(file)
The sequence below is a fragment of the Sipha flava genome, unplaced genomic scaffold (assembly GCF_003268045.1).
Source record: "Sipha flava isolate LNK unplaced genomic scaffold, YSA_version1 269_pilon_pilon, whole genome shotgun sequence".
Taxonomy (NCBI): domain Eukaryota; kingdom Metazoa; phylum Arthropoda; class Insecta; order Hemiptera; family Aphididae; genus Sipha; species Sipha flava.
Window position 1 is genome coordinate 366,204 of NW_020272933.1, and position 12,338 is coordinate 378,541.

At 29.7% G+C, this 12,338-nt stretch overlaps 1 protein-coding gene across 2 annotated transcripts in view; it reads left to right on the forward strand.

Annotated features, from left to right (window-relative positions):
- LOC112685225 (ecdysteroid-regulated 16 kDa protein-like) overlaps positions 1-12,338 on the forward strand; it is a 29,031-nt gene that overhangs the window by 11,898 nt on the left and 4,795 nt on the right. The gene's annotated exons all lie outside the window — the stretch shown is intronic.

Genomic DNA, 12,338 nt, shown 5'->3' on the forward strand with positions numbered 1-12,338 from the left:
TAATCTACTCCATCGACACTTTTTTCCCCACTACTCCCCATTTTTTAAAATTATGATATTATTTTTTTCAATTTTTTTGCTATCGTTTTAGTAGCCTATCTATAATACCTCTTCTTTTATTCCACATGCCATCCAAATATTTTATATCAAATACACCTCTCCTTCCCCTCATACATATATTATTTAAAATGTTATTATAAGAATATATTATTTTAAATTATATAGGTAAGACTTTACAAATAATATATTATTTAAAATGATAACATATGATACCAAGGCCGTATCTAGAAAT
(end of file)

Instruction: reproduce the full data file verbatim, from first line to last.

The sequence below is a fragment of the Sipha flava genome, unplaced genomic scaffold (assembly GCF_003268045.1).
Source record: "Sipha flava isolate LNK unplaced genomic scaffold, YSA_version1 269_pilon_pilon, whole genome shotgun sequence".
Taxonomy (NCBI): domain Eukaryota; kingdom Metazoa; phylum Arthropoda; class Insecta; order Hemiptera; family Aphididae; genus Sipha; species Sipha flava.
Window position 1 is genome coordinate 366,204 of NW_020272933.1, and position 12,338 is coordinate 378,541.

At 29.7% G+C, this 12,338-nt stretch overlaps 1 protein-coding gene across 2 annotated transcripts in view; it reads left to right on the forward strand.

Annotated features, from left to right (window-relative positions):
- LOC112685225 (ecdysteroid-regulated 16 kDa protein-like) overlaps positions 1-12,338 on the forward strand; it is a 29,031-nt gene that overhangs the window by 11,898 nt on the left and 4,795 nt on the right. The gene's annotated exons all lie outside the window — the stretch shown is intronic.

Genomic DNA, 12,338 nt, shown 5'->3' on the forward strand with positions numbered 1-12,338 from the left:
TAATCTACTCCATCGACACTTTTTTCCCCACTACTCCCCATTTTTTAAAATTATGATATTATTTTTTTCAATTTTTTTGCTATCGTTTTAGTAGCCTATCTATAATACCTCTTCTTTTATTCCACATGCCATCCAAATATTTTATATCAAATACACCTCTCCTTCCCCTCATACATATATTATTTAAAATGTTATTATAAGAATATATTATTTTAAATTATATAGGTAAGACTTTACAAATAATATATTATTTAAAATGATAACATATGATACCAAGGCCGTATCTAGAAAT